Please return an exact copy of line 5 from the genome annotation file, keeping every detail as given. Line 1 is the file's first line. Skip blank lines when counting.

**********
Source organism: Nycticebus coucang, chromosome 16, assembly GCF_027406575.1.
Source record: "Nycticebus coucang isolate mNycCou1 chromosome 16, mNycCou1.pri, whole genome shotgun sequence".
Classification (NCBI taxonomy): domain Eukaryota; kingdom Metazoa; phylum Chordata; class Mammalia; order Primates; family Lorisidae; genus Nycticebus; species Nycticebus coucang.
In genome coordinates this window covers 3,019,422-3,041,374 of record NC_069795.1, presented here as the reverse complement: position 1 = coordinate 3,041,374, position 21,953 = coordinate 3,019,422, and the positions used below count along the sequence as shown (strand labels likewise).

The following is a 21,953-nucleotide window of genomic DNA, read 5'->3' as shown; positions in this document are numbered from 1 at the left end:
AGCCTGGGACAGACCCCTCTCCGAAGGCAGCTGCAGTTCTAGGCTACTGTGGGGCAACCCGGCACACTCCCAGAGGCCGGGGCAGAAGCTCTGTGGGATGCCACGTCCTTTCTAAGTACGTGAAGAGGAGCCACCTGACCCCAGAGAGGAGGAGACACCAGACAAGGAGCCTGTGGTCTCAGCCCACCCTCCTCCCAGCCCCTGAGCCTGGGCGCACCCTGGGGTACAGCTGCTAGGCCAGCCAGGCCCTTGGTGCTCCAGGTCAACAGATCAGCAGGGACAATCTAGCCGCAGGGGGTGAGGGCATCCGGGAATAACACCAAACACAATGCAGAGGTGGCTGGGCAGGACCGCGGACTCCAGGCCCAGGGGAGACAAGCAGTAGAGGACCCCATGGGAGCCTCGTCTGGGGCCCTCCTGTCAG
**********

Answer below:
The following is a 21,953-nucleotide window of genomic DNA, read 5'->3' as shown; positions in this document are numbered from 1 at the left end: